9. On the ubiquitousness of antisemitism in interwar political life, see András Mink and István Rév, ‘Introduction: Budapest 1944-2014: The Yellow-Star Houses’, at The Arrow Cross sympathiser Zoltán Nyisztor (1893-1979) rejected Horthy’s ‘sinful city’ trope in the name of his love for the city, which in practice entailed the deportation and murder of the vast majority of Hungarian Jews: “Sinful city? Let us delete this degrading epithet once and for all, and let us write with the thorns of our passions on Budapest’s wreathed forehead that it is the city of heroes!” Zoltán Nyisztor cited in “A mételyes görvély,” in András Nyerges, Rendes ország, kétféle történelem. 113 színrebontás (Budapest: noran, 2005), pp. 107-9 (p. 109).
  11. See István Rév, Retroactive Justice: Prehistory of Post-Communism (Stanford, CA: Stanford University Press, 2005); and Tatiana Zhurzhenko, ‘Heroes into victims: The Second World War in post-Soviet memory politics’, Eurozine, 31 October 2012, at
  12. ‘A nagy átnevezés’, Hungary’s Got Data, 6 December 2015, at
  13. On the radical Right, the system changes of 1990 only brought new oppression by international capitalism. To paraphrase a recent Jobbik slogan, “the tanks gave way to the banks.”
  14. Viktor Orbán, “A magyarok a kormányzásról mondták véleményt,” speech given at a press conference on 3 October 2010, at
  15. Keno Verseck, “’Creeping Cult’: Hungary Rehabilitates Far-Right Figures,” Der Spiegel, 6 June 2012, at
  16. See, for example, John Neubauer, “Albert Wass: Rebirth and Apotheosis of a Transylvanian-Hungarian Writer,” in John Neubauer and Borbála Zsuzsanna Török (eds), The Exile and Return of Writers from East-Central Europe (Berlin: de Gruyter, 2009), pp. 538-575; and Gwen Jones, “Cécile Tormay: A Gentlewoman Fascist in the Graveyard of the Hunchbacks” in Rebecca Haynes and Martyn Rady (eds), In The Shadow of Hitler: Personalities of the Right in Central and Eastern Europe (London: IB Tauris, 2011), pp. 105-120.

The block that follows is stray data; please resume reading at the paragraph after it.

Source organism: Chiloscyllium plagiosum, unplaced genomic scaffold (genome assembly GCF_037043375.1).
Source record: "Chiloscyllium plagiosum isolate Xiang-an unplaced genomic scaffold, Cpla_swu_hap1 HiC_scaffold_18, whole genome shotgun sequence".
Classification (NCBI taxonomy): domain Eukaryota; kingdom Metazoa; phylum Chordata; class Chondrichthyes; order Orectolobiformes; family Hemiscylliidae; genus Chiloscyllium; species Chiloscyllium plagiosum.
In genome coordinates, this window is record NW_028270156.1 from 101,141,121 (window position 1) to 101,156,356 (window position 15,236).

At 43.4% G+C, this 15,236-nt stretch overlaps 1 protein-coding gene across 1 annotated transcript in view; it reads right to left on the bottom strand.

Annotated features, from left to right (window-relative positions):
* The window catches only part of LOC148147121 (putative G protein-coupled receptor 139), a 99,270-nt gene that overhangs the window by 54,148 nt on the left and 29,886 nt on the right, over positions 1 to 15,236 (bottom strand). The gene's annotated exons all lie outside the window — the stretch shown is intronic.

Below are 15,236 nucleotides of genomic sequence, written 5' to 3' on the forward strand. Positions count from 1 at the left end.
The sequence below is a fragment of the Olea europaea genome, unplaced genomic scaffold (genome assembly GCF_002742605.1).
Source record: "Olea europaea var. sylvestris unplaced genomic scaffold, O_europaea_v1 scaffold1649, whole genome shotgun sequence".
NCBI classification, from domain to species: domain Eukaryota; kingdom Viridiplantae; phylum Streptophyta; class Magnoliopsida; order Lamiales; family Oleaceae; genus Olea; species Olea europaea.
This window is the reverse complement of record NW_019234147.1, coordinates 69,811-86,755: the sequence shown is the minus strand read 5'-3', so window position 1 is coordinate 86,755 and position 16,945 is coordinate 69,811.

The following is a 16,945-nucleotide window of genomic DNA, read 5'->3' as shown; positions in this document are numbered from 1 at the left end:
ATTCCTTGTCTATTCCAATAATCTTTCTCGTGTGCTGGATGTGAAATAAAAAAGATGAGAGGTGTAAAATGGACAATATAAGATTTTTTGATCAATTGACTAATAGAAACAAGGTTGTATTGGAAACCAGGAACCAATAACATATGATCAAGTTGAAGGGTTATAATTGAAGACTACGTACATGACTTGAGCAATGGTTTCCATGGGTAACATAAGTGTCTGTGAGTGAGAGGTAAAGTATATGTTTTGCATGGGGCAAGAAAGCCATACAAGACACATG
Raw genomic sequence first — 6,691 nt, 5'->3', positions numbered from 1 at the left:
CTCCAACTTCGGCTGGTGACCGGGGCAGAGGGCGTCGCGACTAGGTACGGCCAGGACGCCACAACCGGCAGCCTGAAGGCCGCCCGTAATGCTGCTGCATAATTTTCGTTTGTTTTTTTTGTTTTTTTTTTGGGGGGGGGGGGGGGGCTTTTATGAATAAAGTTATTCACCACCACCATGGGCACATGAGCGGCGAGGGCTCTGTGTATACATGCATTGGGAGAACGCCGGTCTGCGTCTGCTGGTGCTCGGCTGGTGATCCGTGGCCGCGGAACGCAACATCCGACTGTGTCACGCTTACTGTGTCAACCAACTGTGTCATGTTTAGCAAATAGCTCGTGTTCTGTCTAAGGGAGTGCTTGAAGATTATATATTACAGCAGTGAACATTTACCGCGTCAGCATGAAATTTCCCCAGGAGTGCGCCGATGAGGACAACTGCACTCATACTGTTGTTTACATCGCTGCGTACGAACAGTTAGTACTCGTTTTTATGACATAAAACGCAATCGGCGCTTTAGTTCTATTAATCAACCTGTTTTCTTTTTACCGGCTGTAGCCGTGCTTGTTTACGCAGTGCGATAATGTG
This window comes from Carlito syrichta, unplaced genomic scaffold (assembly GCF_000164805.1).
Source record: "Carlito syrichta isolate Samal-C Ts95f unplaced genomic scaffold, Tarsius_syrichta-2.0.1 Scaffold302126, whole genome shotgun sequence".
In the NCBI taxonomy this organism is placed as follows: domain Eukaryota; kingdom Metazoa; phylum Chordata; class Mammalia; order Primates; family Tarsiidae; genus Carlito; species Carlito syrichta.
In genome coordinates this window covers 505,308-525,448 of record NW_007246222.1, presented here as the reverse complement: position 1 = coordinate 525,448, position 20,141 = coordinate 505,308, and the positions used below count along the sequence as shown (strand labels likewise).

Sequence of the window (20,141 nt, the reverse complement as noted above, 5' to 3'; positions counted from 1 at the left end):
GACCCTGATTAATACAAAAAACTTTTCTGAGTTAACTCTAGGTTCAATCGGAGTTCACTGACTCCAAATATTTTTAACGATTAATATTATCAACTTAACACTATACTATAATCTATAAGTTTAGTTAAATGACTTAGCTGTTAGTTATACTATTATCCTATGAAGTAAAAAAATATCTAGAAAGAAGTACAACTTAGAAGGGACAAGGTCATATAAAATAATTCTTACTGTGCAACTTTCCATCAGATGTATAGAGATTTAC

17. From the webpage describing the “Double Occupation” room in the House of Terror: “The room displays the two successive foreign occupations of Hungary. One part of the monitor-wall depicts the genocidal Nazi régime: Hitler and the jubilant crowds, as well as the horrifying photographs of Bergen-Belsen, while on the other side we can see the Red Army, the signing of the Molotov-Ribbentrop Pact and military parades along Red Square. […] Hungary’s sovereignty came to an end on March 19, 1944.  For more than four decades, Soviet occupation troops remained on her territory.  The last Soviet soldier left Hungary on June 19, 1991.” See